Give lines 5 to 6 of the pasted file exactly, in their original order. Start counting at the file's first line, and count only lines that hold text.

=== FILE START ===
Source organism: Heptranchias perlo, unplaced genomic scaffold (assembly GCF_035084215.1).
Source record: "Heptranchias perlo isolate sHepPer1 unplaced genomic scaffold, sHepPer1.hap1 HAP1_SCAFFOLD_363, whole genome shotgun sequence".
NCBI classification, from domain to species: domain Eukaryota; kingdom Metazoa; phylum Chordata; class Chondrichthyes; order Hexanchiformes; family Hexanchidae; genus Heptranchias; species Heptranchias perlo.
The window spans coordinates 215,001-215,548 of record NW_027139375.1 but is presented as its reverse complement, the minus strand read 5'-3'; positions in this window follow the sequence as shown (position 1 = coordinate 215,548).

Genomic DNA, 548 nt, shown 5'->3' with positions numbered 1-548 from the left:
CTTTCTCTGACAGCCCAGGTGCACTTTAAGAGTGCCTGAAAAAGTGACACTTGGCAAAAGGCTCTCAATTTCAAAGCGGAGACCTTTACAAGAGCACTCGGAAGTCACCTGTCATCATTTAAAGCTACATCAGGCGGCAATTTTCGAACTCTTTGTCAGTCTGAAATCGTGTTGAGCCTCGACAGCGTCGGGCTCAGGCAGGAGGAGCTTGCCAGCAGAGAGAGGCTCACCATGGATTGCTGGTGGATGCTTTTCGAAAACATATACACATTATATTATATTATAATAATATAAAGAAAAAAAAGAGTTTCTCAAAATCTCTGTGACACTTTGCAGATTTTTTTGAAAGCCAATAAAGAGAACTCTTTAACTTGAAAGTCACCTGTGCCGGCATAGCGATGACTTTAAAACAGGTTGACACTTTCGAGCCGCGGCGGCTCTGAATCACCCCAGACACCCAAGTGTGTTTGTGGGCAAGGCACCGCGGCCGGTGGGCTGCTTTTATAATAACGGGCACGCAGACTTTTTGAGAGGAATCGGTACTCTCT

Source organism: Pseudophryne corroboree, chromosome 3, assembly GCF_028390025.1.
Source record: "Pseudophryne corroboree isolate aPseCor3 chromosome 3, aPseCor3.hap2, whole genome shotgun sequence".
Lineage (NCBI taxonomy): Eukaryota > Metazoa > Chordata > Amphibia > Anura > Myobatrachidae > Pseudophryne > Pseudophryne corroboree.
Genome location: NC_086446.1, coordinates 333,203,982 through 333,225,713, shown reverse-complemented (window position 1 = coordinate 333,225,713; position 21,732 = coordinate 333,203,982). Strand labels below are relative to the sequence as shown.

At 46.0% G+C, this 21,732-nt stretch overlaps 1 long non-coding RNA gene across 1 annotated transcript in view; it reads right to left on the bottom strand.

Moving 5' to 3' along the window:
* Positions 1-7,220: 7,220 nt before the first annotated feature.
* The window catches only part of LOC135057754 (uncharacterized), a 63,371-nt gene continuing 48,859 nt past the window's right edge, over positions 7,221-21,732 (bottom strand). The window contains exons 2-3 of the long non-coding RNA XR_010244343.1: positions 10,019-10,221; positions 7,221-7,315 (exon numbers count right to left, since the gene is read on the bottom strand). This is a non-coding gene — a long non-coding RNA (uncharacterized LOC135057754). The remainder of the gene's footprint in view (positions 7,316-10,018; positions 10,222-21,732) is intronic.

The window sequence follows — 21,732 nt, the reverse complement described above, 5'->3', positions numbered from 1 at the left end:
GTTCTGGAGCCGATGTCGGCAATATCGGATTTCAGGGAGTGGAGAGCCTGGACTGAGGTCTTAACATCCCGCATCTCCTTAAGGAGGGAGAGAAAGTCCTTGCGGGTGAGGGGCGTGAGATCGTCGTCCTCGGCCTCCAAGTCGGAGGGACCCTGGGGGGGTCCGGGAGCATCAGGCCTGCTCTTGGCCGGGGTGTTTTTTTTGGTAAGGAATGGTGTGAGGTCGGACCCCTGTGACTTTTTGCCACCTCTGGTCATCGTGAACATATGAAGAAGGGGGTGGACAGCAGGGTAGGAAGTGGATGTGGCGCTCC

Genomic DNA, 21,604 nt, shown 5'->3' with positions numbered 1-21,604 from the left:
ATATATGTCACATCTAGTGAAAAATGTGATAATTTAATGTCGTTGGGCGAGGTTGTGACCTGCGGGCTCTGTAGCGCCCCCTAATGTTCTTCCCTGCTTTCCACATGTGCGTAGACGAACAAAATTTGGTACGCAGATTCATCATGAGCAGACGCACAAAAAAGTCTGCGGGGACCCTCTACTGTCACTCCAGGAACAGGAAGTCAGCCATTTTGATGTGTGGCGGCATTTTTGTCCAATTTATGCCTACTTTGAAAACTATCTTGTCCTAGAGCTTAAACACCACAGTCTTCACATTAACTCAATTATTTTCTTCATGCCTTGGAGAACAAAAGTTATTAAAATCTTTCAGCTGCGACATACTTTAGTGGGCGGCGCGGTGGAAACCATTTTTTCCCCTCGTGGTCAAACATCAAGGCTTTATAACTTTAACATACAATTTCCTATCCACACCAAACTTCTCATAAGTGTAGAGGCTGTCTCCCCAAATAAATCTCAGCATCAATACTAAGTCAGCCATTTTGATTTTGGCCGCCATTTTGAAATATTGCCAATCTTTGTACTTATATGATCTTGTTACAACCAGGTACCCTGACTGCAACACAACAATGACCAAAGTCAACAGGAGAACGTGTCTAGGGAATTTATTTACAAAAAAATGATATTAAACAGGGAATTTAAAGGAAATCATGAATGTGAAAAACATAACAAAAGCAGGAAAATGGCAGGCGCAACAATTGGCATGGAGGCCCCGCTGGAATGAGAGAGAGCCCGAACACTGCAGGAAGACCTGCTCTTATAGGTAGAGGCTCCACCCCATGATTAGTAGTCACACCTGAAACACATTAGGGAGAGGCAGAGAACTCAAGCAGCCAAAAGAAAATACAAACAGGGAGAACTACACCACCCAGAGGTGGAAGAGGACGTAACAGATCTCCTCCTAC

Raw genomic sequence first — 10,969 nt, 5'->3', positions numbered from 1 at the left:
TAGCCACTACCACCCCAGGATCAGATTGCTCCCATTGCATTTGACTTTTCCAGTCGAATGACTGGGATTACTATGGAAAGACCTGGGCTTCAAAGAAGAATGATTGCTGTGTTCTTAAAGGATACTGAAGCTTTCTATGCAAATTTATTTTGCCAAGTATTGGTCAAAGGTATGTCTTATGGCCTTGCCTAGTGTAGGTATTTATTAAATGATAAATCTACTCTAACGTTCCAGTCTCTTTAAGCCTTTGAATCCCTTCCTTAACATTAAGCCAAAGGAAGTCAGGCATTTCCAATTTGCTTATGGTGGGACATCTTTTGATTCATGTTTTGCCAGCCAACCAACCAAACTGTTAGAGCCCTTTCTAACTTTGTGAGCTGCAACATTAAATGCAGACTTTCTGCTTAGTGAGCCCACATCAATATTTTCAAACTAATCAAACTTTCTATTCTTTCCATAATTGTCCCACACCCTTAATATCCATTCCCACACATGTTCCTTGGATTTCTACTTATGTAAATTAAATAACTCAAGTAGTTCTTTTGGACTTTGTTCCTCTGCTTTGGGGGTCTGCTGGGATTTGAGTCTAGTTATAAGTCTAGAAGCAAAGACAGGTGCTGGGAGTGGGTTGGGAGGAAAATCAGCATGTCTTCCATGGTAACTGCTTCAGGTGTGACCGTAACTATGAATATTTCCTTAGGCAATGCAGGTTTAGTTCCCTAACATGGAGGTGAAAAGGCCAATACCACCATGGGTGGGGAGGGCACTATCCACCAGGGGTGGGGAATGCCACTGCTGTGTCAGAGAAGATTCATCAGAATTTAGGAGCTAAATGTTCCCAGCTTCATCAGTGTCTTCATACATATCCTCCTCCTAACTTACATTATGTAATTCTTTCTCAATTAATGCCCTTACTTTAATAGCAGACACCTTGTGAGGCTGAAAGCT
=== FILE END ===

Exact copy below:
Genomic DNA, 548 nt, shown 5'->3' with positions numbered 1-548 from the left:
CTTTCTCTGACAGCCCAGGTGCACTTTAAGAGTGCCTGAAAAAGTGACACTTGGCAAAAGGCTCTCAATTTCAAAGCGGAGACCTTTACAAGAGCACTCGGAAGTCACCTGTCATCATTTAAAGCTACATCAGGCGGCAATTTTCGAACTCTTTGTCAGTCTGAAATCGTGTTGAGCCTCGACAGCGTCGGGCTCAGGCAGGAGGAGCTTGCCAGCAGAGAGAGGCTCACCATGGATTGCTGGTGGATGCTTTTCGAAAACATATACACATTATATTATATTATAATAATATAAAGAAAAAAAAGAGTTTCTCAAAATCTCTGTGACACTTTGCAGATTTTTTTGAAAGCCAATAAAGAGAACTCTTTAACTTGAAAGTCACCTGTGCCGGCATAGCGATGACTTTAAAACAGGTTGACACTTTCGAGCCGCGGCGGCTCTGAATCACCCCAGACACCCAAGTGTGTTTGTGGGCAAGGCACCGCGGCCGGTGGGCTGCTTTTATAATAACGGGCACGCAGACTTTTTGAGAGGAATCGGTACTCTCT